Peas & Beans; to Start indoors? Or Not to Start? That IS This Week's Question!
Helpful Products from Gardens Alive!
Snap Pea Magnolia Blossom Pkt
Garden Nurture Soil Inoculant
The Hulk Bush Bean Pkt
Q. Jeanine writes: "We live in Washington state. When would be the best time to start planting snap pea and green bean seeds indoors to transplant outside later? And what is the best method to start the seeds?"
A: To quote the all-knowing Internet, "Washington growing zones are wide-ranging and can be anywhere from 4a to 9a, although much of the state falls into the range of 6a (on the eastern half of the state) to 9a (on the western half).
USDA Zone 6a is pretty common across the country; my place in PA is either 6a or 6b (which is a little warmer than 6a, but not quite a Zone 7). Higher Zone numbers indicate warmer wintertime lows, while low numbers mean it gets darn cold in winter. Darn cold. Luckily I don't need to know Jeanine's exact location, as the point with these crops is, as they say, moot. (I don't know why they say it; they just do.)
Both peas and beans are 'direct-sown' crops; meaning that you plant the seeds right in the ground as opposed to starting them inside, like tomatoes and peppers. They are also both legumes, which means that if their roots come into contact with the right types of soil bacteria, they gain the ability to feed themselves with Nitrogen from the air, which is wicked cool. You can buy the correct bacteria (called a pea and bean 'inoculant') in powdered form at your friendly neighborhood garden center. Or HERE (if GA or Gurney's sells it).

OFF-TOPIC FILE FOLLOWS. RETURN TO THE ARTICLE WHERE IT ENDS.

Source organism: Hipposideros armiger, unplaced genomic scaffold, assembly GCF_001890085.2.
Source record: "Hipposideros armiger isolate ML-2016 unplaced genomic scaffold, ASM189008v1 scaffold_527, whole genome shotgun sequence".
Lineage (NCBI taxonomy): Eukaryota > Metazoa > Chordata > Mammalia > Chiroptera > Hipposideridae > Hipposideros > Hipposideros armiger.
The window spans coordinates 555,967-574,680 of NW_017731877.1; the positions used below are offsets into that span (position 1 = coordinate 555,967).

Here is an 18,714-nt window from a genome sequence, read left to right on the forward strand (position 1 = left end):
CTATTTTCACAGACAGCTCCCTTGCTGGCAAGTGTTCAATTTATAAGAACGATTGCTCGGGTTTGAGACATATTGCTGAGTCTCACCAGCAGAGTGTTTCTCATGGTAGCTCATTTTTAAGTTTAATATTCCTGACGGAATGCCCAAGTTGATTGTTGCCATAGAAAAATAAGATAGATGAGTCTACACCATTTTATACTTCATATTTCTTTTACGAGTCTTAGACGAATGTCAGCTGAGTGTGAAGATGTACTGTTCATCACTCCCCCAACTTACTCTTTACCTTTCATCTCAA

But those two things are all they have in common, because peas are a cool-weather Springtime crop and beans are a warm-weather crop of the Summer, like them tomatoes and peppers we just mentioned.
All types of peas (snap peas, snow peas and English shelling peas) will naturally wither and die about the same time life gets good for green beans, which makes the timing of the peas extremely important. Virtually all varieties of pea have a 'days to maturity' rating of between 50 to 70 days, which in most regions means you'll be giving them all of April and May to grow, with you getting all of June to pick and enjoy. (That's why they're sometimes called 'June peas'; in most places they're pushin' up the daisies by the 4th of July.)
Here in the East, many gardeners believe that planting your peas on St. Patrick's Day is good luck; which it is not if there's still snow and/or frozen soil in your garden. But the timing makes sense as St. Patrick's Day falls on March 17th this year, and if you plant around that date in soil that is not frozen, you might start picking your first peas in late May. But you only get one real shot at this crop each year (Fall planting is theoretically possible, but my math skills are such that I no longer try it); and so we will explain how you can cheat your way into pea heaven. (As we always like to remind our younger listeners, "remember kids; cheaters always win.") Unless you get caught.